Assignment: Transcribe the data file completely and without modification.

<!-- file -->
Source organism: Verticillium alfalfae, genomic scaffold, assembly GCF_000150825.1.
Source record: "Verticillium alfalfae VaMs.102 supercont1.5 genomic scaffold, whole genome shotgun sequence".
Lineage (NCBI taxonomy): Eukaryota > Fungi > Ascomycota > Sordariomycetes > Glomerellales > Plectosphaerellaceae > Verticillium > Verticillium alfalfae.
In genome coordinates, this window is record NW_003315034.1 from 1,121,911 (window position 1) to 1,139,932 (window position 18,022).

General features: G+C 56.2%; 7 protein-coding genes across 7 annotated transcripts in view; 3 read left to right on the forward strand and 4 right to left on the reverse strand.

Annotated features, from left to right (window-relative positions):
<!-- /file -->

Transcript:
Source organism: Verticillium alfalfae, genomic scaffold, assembly GCF_000150825.1.
Source record: "Verticillium alfalfae VaMs.102 supercont1.5 genomic scaffold, whole genome shotgun sequence".
Lineage (NCBI taxonomy): Eukaryota > Fungi > Ascomycota > Sordariomycetes > Glomerellales > Plectosphaerellaceae > Verticillium > Verticillium alfalfae.
In genome coordinates, this window is record NW_003315034.1 from 1,121,911 (window position 1) to 1,139,932 (window position 18,022).

General features: G+C 56.2%; 7 protein-coding genes across 7 annotated transcripts in view; 3 read left to right on the forward strand and 4 right to left on the reverse strand.

Annotated features, from left to right (window-relative positions):